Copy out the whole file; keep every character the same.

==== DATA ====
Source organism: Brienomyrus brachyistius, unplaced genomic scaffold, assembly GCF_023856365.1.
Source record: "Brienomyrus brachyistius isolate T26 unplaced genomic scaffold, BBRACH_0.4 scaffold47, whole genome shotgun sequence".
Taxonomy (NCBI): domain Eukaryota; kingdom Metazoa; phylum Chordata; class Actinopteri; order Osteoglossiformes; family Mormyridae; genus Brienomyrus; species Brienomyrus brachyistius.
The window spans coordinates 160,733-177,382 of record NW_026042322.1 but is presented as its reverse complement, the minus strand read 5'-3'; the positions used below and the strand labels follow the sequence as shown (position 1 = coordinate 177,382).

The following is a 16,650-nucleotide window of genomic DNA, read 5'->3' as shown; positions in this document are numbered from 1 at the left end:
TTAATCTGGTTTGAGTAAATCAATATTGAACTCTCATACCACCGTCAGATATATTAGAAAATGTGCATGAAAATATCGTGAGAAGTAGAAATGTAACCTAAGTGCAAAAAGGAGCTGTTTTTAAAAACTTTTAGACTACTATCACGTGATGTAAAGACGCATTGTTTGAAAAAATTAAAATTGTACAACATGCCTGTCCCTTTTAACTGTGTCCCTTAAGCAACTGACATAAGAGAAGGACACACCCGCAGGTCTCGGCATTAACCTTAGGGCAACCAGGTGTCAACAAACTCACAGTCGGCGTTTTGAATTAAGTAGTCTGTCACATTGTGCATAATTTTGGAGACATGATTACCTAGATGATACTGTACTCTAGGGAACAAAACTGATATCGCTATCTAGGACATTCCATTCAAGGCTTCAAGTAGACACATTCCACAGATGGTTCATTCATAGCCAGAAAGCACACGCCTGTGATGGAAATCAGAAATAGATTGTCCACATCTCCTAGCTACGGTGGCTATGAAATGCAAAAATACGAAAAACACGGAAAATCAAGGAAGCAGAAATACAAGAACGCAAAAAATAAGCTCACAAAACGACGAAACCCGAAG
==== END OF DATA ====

Source organism: Brienomyrus brachyistius, unplaced genomic scaffold, assembly GCF_023856365.1.
Source record: "Brienomyrus brachyistius isolate T26 unplaced genomic scaffold, BBRACH_0.4 scaffold47, whole genome shotgun sequence".
Taxonomy (NCBI): domain Eukaryota; kingdom Metazoa; phylum Chordata; class Actinopteri; order Osteoglossiformes; family Mormyridae; genus Brienomyrus; species Brienomyrus brachyistius.
The window spans coordinates 160,733-177,382 of record NW_026042322.1 but is presented as its reverse complement, the minus strand read 5'-3'; the positions used below and the strand labels follow the sequence as shown (position 1 = coordinate 177,382).

The following is a 16,650-nucleotide window of genomic DNA, read 5'->3' as shown; positions in this document are numbered from 1 at the left end:
TTAATCTGGTTTGAGTAAATCAATATTGAACTCTCATACCACCGTCAGATATATTAGAAAATGTGCATGAAAATATCGTGAGAAGTAGAAATGTAACCTAAGTGCAAAAAGGAGCTGTTTTTAAAAACTTTTAGACTACTATCACGTGATGTAAAGACGCATTGTTTGAAAAAATTAAAATTGTACAACATGCCTGTCCCTTTTAACTGTGTCCCTTAAGCAACTGACATAAGAGAAGGACACACCCGCAGGTCTCGGCATTAACCTTAGGGCAACCAGGTGTCAACAAACTCACAGTCGGCGTTTTGAATTAAGTAGTCTGTCACATTGTGCATAATTTTGGAGACATGATTACCTAGATGATACTGTACTCTAGGGAACAAAACTGATATCGCTATCTAGGACATTCCATTCAAGGCTTCAAGTAGACACATTCCACAGATGGTTCATTCATAGCCAGAAAGCACACGCCTGTGATGGAAATCAGAAATAGATTGTCCACATCTCCTAGCTACGGTGGCTATGAAATGCAAAAATACGAAAAACACGGAAAATCAAGGAAGCAGAAATACAAGAACGCAAAAAATAAGCTCACAAAACGACGAAACCCGAAG